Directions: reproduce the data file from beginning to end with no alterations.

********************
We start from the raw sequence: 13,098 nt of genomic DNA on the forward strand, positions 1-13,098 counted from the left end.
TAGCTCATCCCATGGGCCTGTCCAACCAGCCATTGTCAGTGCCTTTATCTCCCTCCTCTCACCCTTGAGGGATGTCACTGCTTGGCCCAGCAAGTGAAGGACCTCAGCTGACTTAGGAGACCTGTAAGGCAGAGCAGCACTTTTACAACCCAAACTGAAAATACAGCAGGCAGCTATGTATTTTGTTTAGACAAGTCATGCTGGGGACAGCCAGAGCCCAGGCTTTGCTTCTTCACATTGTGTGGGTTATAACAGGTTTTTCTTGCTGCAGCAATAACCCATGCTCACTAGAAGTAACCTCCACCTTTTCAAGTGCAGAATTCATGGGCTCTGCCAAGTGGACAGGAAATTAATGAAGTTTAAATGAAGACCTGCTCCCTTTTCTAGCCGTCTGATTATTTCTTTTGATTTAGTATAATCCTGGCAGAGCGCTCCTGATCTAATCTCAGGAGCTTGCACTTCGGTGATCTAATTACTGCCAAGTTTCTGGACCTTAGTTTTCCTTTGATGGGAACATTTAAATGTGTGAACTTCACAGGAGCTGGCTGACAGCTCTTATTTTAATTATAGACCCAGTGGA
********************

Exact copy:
We start from the raw sequence: 13,098 nt of genomic DNA on the forward strand, positions 1-13,098 counted from the left end.
TAGCTCATCCCATGGGCCTGTCCAACCAGCCATTGTCAGTGCCTTTATCTCCCTCCTCTCACCCTTGAGGGATGTCACTGCTTGGCCCAGCAAGTGAAGGACCTCAGCTGACTTAGGAGACCTGTAAGGCAGAGCAGCACTTTTACAACCCAAACTGAAAATACAGCAGGCAGCTATGTATTTTGTTTAGACAAGTCATGCTGGGGACAGCCAGAGCCCAGGCTTTGCTTCTTCACATTGTGTGGGTTATAACAGGTTTTTCTTGCTGCAGCAATAACCCATGCTCACTAGAAGTAACCTCCACCTTTTCAAGTGCAGAATTCATGGGCTCTGCCAAGTGGACAGGAAATTAATGAAGTTTAAATGAAGACCTGCTCCCTTTTCTAGCCGTCTGATTATTTCTTTTGATTTAGTATAATCCTGGCAGAGCGCTCCTGATCTAATCTCAGGAGCTTGCACTTCGGTGATCTAATTACTGCCAAGTTTCTGGACCTTAGTTTTCCTTTGATGGGAACATTTAAATGTGTGAACTTCACAGGAGCTGGCTGACAGCTCTTATTTTAATTATAGACCCAGTGGA